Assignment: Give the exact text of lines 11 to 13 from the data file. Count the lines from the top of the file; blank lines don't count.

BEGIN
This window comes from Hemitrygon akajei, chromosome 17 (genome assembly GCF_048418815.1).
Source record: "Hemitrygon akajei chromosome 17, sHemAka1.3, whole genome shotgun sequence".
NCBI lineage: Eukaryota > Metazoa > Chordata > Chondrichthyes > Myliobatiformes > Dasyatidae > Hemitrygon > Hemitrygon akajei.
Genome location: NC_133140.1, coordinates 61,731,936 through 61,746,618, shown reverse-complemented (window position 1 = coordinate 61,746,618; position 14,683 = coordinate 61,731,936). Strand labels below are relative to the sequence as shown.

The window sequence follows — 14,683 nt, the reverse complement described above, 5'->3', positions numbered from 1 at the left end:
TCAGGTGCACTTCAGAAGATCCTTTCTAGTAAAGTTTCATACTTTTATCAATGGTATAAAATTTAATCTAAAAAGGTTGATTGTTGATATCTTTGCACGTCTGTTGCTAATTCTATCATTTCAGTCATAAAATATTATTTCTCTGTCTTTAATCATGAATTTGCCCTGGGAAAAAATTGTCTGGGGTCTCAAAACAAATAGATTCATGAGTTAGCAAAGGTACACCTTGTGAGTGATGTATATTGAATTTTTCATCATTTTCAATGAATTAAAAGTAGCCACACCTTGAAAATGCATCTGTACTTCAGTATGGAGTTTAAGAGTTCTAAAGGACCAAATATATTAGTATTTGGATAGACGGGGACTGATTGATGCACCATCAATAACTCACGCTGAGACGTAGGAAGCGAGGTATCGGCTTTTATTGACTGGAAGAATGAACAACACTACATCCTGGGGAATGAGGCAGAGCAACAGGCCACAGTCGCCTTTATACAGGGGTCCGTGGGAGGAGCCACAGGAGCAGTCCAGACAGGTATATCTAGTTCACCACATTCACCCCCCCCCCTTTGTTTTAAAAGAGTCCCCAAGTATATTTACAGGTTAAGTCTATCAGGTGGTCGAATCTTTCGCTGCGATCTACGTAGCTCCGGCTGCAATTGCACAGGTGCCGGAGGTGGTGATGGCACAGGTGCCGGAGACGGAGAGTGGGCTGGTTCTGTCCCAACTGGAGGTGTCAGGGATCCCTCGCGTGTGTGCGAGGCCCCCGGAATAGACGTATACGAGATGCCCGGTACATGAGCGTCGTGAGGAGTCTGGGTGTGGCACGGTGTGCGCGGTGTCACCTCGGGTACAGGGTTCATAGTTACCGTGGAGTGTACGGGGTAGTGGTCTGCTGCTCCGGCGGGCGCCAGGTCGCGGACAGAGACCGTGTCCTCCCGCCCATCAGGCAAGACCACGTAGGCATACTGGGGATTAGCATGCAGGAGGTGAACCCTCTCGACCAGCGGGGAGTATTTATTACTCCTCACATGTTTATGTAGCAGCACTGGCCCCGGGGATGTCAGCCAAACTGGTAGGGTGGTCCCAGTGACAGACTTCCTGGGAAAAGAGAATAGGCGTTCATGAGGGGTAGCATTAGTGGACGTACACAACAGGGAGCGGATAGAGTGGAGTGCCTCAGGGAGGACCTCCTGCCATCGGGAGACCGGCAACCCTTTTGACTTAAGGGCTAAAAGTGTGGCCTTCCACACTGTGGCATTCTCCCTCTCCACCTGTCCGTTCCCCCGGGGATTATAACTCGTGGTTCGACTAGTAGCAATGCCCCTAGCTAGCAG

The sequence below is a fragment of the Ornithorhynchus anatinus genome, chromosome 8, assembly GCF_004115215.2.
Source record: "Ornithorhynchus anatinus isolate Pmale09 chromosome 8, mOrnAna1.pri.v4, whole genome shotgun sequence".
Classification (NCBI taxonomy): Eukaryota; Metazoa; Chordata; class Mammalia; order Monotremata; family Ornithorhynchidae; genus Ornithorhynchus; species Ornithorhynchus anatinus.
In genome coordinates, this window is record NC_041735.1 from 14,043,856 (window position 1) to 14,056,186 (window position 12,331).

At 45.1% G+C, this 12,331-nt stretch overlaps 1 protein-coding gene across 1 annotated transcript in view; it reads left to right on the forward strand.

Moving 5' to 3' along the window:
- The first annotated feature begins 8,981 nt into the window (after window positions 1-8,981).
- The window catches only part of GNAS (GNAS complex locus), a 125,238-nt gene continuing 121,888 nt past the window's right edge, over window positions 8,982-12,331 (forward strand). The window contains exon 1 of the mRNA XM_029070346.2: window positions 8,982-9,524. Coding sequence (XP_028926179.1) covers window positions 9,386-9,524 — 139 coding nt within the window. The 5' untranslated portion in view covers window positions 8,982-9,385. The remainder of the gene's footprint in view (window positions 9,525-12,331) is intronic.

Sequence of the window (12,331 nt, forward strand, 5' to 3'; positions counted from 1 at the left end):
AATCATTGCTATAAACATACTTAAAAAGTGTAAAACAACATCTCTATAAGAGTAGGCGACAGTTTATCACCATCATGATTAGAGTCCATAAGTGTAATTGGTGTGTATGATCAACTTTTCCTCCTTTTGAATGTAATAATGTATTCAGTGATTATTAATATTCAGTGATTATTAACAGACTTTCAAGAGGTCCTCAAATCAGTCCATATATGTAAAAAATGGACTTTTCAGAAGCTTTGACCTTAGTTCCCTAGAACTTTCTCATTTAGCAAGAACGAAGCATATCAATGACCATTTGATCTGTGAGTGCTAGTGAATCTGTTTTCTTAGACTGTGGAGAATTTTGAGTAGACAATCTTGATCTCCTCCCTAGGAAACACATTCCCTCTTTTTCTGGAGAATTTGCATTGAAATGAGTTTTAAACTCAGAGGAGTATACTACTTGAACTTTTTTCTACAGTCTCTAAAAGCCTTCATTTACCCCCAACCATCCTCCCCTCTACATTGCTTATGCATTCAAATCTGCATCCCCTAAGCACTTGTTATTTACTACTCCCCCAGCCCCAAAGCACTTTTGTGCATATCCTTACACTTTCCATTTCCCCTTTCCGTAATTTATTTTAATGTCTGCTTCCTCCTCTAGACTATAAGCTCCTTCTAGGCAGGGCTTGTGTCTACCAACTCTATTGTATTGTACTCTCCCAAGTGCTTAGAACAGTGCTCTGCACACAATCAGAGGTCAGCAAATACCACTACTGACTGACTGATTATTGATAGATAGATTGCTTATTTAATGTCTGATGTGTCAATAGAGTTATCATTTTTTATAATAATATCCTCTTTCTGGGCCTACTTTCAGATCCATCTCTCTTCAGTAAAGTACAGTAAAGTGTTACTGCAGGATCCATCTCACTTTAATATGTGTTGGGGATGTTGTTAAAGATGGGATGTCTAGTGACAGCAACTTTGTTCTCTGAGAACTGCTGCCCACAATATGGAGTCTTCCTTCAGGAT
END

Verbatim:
At 45.1% G+C, this 12,331-nt stretch overlaps 1 protein-coding gene across 1 annotated transcript in view; it reads left to right on the forward strand.

Moving 5' to 3' along the window:
- The first annotated feature begins 8,981 nt into the window (after window positions 1-8,981).